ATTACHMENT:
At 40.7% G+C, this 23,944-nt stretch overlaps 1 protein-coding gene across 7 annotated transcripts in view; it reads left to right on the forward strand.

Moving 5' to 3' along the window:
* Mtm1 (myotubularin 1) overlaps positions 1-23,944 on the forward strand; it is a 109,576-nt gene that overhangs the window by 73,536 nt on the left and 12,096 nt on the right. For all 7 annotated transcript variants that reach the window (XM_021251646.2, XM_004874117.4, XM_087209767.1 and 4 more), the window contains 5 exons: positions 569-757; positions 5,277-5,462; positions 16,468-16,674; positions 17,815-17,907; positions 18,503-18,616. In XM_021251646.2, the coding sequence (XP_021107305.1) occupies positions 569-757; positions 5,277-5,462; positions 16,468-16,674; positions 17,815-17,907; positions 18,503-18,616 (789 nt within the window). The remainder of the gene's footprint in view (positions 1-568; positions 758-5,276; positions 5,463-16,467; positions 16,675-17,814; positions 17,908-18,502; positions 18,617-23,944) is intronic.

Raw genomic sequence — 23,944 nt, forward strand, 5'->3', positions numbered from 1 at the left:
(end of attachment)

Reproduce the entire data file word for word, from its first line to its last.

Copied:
At 40.7% G+C, this 23,944-nt stretch overlaps 1 protein-coding gene across 7 annotated transcripts in view; it reads left to right on the forward strand.

Moving 5' to 3' along the window:
* Mtm1 (myotubularin 1) overlaps positions 1-23,944 on the forward strand; it is a 109,576-nt gene that overhangs the window by 73,536 nt on the left and 12,096 nt on the right. For all 7 annotated transcript variants that reach the window (XM_021251646.2, XM_004874117.4, XM_087209767.1 and 4 more), the window contains 5 exons: positions 569-757; positions 5,277-5,462; positions 16,468-16,674; positions 17,815-17,907; positions 18,503-18,616. In XM_021251646.2, the coding sequence (XP_021107305.1) occupies positions 569-757; positions 5,277-5,462; positions 16,468-16,674; positions 17,815-17,907; positions 18,503-18,616 (789 nt within the window). The remainder of the gene's footprint in view (positions 1-568; positions 758-5,276; positions 5,463-16,467; positions 16,675-17,814; positions 17,908-18,502; positions 18,617-23,944) is intronic.

Raw genomic sequence — 23,944 nt, forward strand, 5'->3', positions numbered from 1 at the left: